Web Site Relaunch: How Bloomie’s Revamped Site Reaped Rewards
The oft-repeated rap on pure retailers’ online efforts heard at the recent e-Tail conference held in Washington, D.C., was that, by and large, they’ve always been a step behind from a commerce and developmental standpoint than Web pure plays and catalogers.
Although mid-scale retailer Bloomingdale’s got on the dot-com wagon early, led by a separate division that handles both its and Macy’s online units, the Bloomie’s site eventually needed an overhaul. Since the site’s relaunch in 2004, Bloomie’s Web business has risen from near-bottom to No. 4 when counted alongside Bloomie’s 38 individual stores.
The retailer’s Director of Internet Production Sonja Kristofferson shared a number of the improvements Bloomie’s has made and how other marketers can learn from them.
* Site search. “Our No. 1 complaint was that we had no site search,” Kristofferson said. Working with Web analytics firm WebSideStory (now Visual Sciences), the most noteworthy change was to enable customers to do searches by catalog product numbers. “That enables us to leverage marketing executed in other online channels,” she said. “And we don’t set it and forget it; we’re constantly monitoring what our customers are doing.”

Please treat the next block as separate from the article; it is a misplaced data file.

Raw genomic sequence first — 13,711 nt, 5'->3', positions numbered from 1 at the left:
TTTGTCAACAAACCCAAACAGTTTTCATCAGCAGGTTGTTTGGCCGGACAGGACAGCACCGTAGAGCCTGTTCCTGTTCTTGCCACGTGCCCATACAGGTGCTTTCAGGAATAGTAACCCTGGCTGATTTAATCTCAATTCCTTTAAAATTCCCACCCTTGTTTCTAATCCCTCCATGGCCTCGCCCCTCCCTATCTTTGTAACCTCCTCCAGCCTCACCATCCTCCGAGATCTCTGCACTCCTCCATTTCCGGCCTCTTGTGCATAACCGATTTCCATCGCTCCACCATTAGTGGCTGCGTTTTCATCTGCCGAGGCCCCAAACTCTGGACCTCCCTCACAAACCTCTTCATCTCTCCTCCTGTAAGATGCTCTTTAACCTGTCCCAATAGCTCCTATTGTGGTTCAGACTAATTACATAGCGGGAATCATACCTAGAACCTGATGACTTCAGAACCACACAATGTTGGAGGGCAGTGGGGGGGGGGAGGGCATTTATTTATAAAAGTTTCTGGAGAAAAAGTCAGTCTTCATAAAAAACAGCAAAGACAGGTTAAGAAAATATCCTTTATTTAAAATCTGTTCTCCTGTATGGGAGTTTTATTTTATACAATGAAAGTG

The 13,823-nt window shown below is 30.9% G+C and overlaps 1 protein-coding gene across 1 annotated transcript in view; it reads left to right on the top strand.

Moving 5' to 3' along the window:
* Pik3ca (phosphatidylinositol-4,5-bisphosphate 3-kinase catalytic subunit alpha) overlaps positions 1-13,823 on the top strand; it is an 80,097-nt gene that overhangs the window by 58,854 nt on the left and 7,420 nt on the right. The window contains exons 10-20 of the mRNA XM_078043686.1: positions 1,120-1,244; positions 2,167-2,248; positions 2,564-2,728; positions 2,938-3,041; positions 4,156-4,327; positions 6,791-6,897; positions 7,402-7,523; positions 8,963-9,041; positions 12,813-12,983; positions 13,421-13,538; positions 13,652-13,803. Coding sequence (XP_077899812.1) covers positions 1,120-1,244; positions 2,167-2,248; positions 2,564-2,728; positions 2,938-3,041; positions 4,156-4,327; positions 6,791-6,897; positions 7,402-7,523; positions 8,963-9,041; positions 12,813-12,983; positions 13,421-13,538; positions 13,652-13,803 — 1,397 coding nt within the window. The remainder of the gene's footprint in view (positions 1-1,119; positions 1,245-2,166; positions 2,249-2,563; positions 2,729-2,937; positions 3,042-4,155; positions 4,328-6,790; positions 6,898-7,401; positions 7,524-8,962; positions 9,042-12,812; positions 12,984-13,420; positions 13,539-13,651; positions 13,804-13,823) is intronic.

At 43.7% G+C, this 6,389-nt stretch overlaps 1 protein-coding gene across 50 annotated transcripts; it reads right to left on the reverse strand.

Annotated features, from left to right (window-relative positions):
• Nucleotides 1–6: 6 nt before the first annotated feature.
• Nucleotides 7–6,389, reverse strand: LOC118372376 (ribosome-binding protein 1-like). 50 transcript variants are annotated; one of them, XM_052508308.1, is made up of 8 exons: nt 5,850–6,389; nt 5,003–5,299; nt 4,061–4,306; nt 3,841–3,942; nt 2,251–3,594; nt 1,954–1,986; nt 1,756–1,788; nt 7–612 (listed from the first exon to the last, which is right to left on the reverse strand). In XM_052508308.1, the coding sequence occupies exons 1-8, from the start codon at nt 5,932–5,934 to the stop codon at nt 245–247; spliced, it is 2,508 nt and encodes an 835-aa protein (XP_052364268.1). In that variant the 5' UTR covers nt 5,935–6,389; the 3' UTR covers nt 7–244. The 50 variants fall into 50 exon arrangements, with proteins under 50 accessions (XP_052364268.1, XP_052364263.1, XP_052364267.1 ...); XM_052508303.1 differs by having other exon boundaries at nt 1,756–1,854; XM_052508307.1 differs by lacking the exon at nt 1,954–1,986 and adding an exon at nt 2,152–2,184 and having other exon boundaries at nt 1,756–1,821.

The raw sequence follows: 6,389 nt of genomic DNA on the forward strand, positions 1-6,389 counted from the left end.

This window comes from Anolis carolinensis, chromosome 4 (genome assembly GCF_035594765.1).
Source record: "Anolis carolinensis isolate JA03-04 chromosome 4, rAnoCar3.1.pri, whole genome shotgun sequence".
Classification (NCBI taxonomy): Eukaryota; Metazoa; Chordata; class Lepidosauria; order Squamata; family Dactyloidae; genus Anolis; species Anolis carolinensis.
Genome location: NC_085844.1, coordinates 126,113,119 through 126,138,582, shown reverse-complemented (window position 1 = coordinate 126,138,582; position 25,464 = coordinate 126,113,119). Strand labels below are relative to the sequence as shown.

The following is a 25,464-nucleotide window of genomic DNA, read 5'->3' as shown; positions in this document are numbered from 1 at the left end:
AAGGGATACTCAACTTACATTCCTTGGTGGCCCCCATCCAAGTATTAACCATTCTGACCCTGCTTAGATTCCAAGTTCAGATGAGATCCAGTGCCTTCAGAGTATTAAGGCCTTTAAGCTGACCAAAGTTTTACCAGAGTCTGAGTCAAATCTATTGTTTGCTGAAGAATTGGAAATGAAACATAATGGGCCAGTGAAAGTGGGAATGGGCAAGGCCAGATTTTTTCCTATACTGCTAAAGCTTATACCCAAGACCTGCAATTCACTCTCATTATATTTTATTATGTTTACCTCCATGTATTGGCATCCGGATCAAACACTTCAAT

* Brand landing pages. The marketer implemented brand landing pages through its searches by taking shoppers searching the Bloomie’s site for specific brands directly to brand-focused search results pages. “This gives shoppers what they want faster and with greater accuracy,” Kristofferson said. “It offers us an alternative way to feature hot brands or focus on particular brand relationships.”
Specifically, Bloomie’s can feature more information about the brands it offers.
* Custom messaging. Rather than have searches that come up empty simply say, “failed search result,” the Bloomie’s site directs customers to similar products if they’re searching for something the company doesn’t stock. “It reduces the number of zero results returned,” Kristofferson said. “And it also can say that the brands or products not in stock are ‘coming soon; check back with us for an expanded assortment.’”